It’s also understandable that Ocasio-Cortez didn’t want to work with Cruz in the wake of the entertaining Reddit fiasco/triumph. For one, there’s little reason to believe that Cruz – whose own household is enriched from Wall Street – was offering to work with her on regulating those Buccaneers in good faith.
And, of course, Cruz has been one of the most high-profile fanners of hatred against Ocasio-Cortez, personally. It is also true that people much more vulnerable than the Representative have found reasons to work with those who want them to die, in the past, in pursuit of tactical class solidarity and uplift.
Take, for example, Rev. Annie Chambers, also a survivor of sexual assault. Chambers recalls how, decades ago in Nevada, she says she chose to approach members of the Klu Klux Klan to work with her and other Black freedom fighters to protest the state’s decision to cut welfare payments to the poor.
“They just as bad off as we is. And somebody [needed to] shake them and say, ‘look, you ain’t got a damn thing, either. I don’t need you to like me as an individual if you don’t want to but your ass starving, too,’” she remembers telling other Black leaders who were reluctant to approach the White supremacists.
“I went over there…and he said, ‘what you want, nigger?’ I said, ‘the same damn thing you want, a check. I don’t need you to like me but you ain’t going to get no damn check if I don’t get one.’”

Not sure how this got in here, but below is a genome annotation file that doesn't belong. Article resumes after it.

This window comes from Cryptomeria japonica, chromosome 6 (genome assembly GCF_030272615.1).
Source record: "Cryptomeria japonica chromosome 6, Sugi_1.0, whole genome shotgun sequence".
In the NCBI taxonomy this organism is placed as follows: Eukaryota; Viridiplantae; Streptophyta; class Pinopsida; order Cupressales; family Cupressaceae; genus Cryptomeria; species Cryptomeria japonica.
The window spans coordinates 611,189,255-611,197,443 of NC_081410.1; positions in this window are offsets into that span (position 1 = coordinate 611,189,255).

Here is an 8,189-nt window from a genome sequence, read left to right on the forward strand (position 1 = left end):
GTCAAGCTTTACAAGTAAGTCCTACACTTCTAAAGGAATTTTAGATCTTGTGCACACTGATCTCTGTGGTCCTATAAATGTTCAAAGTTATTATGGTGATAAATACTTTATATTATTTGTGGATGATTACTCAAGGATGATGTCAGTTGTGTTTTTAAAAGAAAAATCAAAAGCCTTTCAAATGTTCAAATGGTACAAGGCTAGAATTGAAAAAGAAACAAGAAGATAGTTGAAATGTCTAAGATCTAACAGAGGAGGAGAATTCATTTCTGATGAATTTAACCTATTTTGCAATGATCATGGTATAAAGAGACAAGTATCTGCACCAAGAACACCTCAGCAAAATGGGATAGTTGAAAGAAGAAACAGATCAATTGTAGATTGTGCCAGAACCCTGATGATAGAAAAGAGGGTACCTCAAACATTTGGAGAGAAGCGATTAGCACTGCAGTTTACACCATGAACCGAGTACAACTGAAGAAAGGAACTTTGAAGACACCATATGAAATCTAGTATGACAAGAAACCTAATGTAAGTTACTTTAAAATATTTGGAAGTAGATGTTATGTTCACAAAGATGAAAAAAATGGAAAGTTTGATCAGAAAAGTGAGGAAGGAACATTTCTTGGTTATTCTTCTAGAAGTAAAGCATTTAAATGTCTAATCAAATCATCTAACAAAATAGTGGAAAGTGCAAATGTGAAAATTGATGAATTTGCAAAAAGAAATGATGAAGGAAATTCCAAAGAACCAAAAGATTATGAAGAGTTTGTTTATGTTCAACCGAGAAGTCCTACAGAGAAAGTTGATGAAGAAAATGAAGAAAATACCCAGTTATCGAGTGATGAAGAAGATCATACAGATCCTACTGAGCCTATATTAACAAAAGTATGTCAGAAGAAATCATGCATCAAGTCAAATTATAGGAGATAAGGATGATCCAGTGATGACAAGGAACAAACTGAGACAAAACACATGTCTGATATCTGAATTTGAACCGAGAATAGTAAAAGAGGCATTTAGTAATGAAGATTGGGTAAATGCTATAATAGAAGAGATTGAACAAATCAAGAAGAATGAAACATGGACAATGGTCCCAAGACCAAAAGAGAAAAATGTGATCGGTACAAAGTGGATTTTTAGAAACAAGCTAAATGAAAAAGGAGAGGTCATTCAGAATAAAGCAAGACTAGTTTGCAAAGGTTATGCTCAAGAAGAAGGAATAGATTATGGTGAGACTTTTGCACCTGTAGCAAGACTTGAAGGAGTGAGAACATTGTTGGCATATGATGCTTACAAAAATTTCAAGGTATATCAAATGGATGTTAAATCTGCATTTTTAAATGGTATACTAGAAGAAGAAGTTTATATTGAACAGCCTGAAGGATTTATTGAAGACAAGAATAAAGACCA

The point is that liberation struggles certainly can and have included people marginalized by their race, ethnicities, and genders (among other things) seeking to work on particular issues in solidarity with groups of problematic, even violently hateful people to achieve a specific end. Perhaps Ocasio-Cortez should have taken the bait and expressed openness to working with the likes of a bigot like Cruz, perhaps not.
I certainly don’t blame her for not wanting to work with him, considering the mobs of armed racists he egged on only weeks ago caused her to flee her own workplace in fear. Ocasio-Cortez has also faced criticism from the Right and Left for claiming she was “almost murdered” in the raid.